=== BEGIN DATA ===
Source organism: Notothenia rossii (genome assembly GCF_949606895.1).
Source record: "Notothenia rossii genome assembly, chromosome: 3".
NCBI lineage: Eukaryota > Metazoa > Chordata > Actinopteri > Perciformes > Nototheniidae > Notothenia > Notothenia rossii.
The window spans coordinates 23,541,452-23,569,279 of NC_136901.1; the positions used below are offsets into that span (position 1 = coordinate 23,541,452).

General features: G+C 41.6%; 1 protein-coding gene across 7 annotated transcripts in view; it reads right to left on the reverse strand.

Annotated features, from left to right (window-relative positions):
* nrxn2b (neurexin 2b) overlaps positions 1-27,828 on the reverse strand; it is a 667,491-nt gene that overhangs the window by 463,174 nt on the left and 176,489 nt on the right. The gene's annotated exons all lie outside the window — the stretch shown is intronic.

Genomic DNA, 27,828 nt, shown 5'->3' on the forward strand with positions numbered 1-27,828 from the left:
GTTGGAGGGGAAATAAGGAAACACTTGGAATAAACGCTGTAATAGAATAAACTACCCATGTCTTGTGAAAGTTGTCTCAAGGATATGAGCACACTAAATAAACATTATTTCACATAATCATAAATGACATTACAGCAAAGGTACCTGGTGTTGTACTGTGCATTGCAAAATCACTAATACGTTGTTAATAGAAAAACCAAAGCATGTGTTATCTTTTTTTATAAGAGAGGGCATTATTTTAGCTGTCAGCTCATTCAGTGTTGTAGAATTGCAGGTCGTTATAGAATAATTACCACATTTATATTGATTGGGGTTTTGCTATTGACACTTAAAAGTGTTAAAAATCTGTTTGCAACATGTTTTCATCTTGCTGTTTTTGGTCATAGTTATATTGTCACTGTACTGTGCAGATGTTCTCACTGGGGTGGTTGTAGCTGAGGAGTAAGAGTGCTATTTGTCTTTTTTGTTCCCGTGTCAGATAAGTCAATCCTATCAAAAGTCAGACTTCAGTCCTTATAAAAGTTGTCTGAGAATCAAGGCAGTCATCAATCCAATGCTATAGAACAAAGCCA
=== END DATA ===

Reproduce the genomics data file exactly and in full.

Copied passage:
Source organism: Notothenia rossii (genome assembly GCF_949606895.1).
Source record: "Notothenia rossii genome assembly, chromosome: 3".
NCBI lineage: Eukaryota > Metazoa > Chordata > Actinopteri > Perciformes > Nototheniidae > Notothenia > Notothenia rossii.
The window spans coordinates 23,541,452-23,569,279 of NC_136901.1; the positions used below are offsets into that span (position 1 = coordinate 23,541,452).

General features: G+C 41.6%; 1 protein-coding gene across 7 annotated transcripts in view; it reads right to left on the reverse strand.

Annotated features, from left to right (window-relative positions):
* nrxn2b (neurexin 2b) overlaps positions 1-27,828 on the reverse strand; it is a 667,491-nt gene that overhangs the window by 463,174 nt on the left and 176,489 nt on the right. The gene's annotated exons all lie outside the window — the stretch shown is intronic.

Genomic DNA, 27,828 nt, shown 5'->3' on the forward strand with positions numbered 1-27,828 from the left:
GTTGGAGGGGAAATAAGGAAACACTTGGAATAAACGCTGTAATAGAATAAACTACCCATGTCTTGTGAAAGTTGTCTCAAGGATATGAGCACACTAAATAAACATTATTTCACATAATCATAAATGACATTACAGCAAAGGTACCTGGTGTTGTACTGTGCATTGCAAAATCACTAATACGTTGTTAATAGAAAAACCAAAGCATGTGTTATCTTTTTTTATAAGAGAGGGCATTATTTTAGCTGTCAGCTCATTCAGTGTTGTAGAATTGCAGGTCGTTATAGAATAATTACCACATTTATATTGATTGGGGTTTTGCTATTGACACTTAAAAGTGTTAAAAATCTGTTTGCAACATGTTTTCATCTTGCTGTTTTTGGTCATAGTTATATTGTCACTGTACTGTGCAGATGTTCTCACTGGGGTGGTTGTAGCTGAGGAGTAAGAGTGCTATTTGTCTTTTTTGTTCCCGTGTCAGATAAGTCAATCCTATCAAAAGTCAGACTTCAGTCCTTATAAAAGTTGTCTGAGAATCAAGGCAGTCATCAATCCAATGCTATAGAACAAAGCCA